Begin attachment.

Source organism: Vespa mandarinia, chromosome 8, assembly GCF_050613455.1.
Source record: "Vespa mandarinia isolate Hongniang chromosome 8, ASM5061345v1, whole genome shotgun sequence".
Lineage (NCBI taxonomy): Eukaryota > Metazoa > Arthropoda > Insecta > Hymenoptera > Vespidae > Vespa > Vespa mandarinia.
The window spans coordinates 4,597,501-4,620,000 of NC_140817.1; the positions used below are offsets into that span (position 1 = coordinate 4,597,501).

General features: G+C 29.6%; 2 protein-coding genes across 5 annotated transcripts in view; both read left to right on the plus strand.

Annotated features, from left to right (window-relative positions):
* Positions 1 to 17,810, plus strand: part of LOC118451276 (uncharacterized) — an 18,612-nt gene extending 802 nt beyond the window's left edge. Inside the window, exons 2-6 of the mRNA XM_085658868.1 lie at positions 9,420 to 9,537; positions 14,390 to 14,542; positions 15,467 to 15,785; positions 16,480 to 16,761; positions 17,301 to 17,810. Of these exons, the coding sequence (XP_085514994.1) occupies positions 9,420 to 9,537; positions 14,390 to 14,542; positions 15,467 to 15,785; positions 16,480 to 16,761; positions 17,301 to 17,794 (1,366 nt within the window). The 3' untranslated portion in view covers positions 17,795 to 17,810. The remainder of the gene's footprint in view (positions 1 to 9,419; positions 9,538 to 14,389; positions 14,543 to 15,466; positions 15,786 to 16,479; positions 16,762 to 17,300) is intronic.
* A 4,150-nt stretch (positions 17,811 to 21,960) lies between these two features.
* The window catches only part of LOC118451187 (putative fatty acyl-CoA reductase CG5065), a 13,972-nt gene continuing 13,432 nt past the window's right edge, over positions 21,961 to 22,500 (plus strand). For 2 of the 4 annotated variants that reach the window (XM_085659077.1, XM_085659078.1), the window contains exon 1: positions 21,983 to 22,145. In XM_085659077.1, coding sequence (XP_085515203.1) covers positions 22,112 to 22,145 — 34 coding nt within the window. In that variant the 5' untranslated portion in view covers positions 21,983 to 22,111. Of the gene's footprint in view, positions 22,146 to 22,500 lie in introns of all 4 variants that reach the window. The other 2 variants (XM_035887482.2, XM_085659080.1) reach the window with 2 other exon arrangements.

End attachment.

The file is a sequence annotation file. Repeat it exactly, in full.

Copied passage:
Source organism: Vespa mandarinia, chromosome 8, assembly GCF_050613455.1.
Source record: "Vespa mandarinia isolate Hongniang chromosome 8, ASM5061345v1, whole genome shotgun sequence".
Lineage (NCBI taxonomy): Eukaryota > Metazoa > Arthropoda > Insecta > Hymenoptera > Vespidae > Vespa > Vespa mandarinia.
The window spans coordinates 4,597,501-4,620,000 of NC_140817.1; the positions used below are offsets into that span (position 1 = coordinate 4,597,501).

General features: G+C 29.6%; 2 protein-coding genes across 5 annotated transcripts in view; both read left to right on the plus strand.

Annotated features, from left to right (window-relative positions):
* Positions 1 to 17,810, plus strand: part of LOC118451276 (uncharacterized) — an 18,612-nt gene extending 802 nt beyond the window's left edge. Inside the window, exons 2-6 of the mRNA XM_085658868.1 lie at positions 9,420 to 9,537; positions 14,390 to 14,542; positions 15,467 to 15,785; positions 16,480 to 16,761; positions 17,301 to 17,810. Of these exons, the coding sequence (XP_085514994.1) occupies positions 9,420 to 9,537; positions 14,390 to 14,542; positions 15,467 to 15,785; positions 16,480 to 16,761; positions 17,301 to 17,794 (1,366 nt within the window). The 3' untranslated portion in view covers positions 17,795 to 17,810. The remainder of the gene's footprint in view (positions 1 to 9,419; positions 9,538 to 14,389; positions 14,543 to 15,466; positions 15,786 to 16,479; positions 16,762 to 17,300) is intronic.
* A 4,150-nt stretch (positions 17,811 to 21,960) lies between these two features.
* The window catches only part of LOC118451187 (putative fatty acyl-CoA reductase CG5065), a 13,972-nt gene continuing 13,432 nt past the window's right edge, over positions 21,961 to 22,500 (plus strand). For 2 of the 4 annotated variants that reach the window (XM_085659077.1, XM_085659078.1), the window contains exon 1: positions 21,983 to 22,145. In XM_085659077.1, coding sequence (XP_085515203.1) covers positions 22,112 to 22,145 — 34 coding nt within the window. In that variant the 5' untranslated portion in view covers positions 21,983 to 22,111. Of the gene's footprint in view, positions 22,146 to 22,500 lie in introns of all 4 variants that reach the window. The other 2 variants (XM_035887482.2, XM_085659080.1) reach the window with 2 other exon arrangements.